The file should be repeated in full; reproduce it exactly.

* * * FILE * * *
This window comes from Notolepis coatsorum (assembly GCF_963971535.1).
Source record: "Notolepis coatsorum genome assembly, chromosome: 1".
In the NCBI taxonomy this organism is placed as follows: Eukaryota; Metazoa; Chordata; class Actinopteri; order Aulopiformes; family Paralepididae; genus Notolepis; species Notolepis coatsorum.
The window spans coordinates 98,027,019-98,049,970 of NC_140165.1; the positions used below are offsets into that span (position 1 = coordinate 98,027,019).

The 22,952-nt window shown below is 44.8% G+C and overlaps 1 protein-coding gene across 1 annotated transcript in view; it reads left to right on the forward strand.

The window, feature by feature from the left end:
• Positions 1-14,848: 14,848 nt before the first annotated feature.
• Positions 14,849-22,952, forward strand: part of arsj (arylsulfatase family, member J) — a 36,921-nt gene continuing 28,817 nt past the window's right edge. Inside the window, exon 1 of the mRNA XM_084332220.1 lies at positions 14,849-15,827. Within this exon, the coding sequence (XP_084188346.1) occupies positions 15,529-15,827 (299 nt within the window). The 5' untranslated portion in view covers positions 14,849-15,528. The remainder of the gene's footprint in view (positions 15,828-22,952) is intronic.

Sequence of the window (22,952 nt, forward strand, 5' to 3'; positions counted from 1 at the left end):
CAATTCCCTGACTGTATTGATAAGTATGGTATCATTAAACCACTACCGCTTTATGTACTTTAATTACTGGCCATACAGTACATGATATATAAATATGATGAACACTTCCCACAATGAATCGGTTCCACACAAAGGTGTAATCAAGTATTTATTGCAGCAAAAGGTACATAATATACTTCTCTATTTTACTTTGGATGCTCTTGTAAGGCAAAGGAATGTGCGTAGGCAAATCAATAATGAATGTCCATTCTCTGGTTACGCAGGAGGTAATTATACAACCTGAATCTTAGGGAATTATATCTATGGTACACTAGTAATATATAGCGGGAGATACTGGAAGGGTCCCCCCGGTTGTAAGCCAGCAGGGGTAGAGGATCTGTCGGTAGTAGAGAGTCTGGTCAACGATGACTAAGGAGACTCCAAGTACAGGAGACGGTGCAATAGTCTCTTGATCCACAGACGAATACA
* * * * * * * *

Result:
This window comes from Notolepis coatsorum (assembly GCF_963971535.1).
Source record: "Notolepis coatsorum genome assembly, chromosome: 1".
In the NCBI taxonomy this organism is placed as follows: Eukaryota; Metazoa; Chordata; class Actinopteri; order Aulopiformes; family Paralepididae; genus Notolepis; species Notolepis coatsorum.
The window spans coordinates 98,027,019-98,049,970 of NC_140165.1; the positions used below are offsets into that span (position 1 = coordinate 98,027,019).

The 22,952-nt window shown below is 44.8% G+C and overlaps 1 protein-coding gene across 1 annotated transcript in view; it reads left to right on the forward strand.

The window, feature by feature from the left end:
• Positions 1-14,848: 14,848 nt before the first annotated feature.
• Positions 14,849-22,952, forward strand: part of arsj (arylsulfatase family, member J) — a 36,921-nt gene continuing 28,817 nt past the window's right edge. Inside the window, exon 1 of the mRNA XM_084332220.1 lies at positions 14,849-15,827. Within this exon, the coding sequence (XP_084188346.1) occupies positions 15,529-15,827 (299 nt within the window). The 5' untranslated portion in view covers positions 14,849-15,528. The remainder of the gene's footprint in view (positions 15,828-22,952) is intronic.

Sequence of the window (22,952 nt, forward strand, 5' to 3'; positions counted from 1 at the left end):
CAATTCCCTGACTGTATTGATAAGTATGGTATCATTAAACCACTACCGCTTTATGTACTTTAATTACTGGCCATACAGTACATGATATATAAATATGATGAACACTTCCCACAATGAATCGGTTCCACACAAAGGTGTAATCAAGTATTTATTGCAGCAAAAGGTACATAATATACTTCTCTATTTTACTTTGGATGCTCTTGTAAGGCAAAGGAATGTGCGTAGGCAAATCAATAATGAATGTCCATTCTCTGGTTACGCAGGAGGTAATTATACAACCTGAATCTTAGGGAATTATATCTATGGTACACTAGTAATATATAGCGGGAGATACTGGAAGGGTCCCCCCGGTTGTAAGCCAGCAGGGGTAGAGGATCTGTCGGTAGTAGAGAGTCTGGTCAACGATGACTAAGGAGACTCCAAGTACAGGAGACGGTGCAATAGTCTCTTGATCCACAGACGAATACA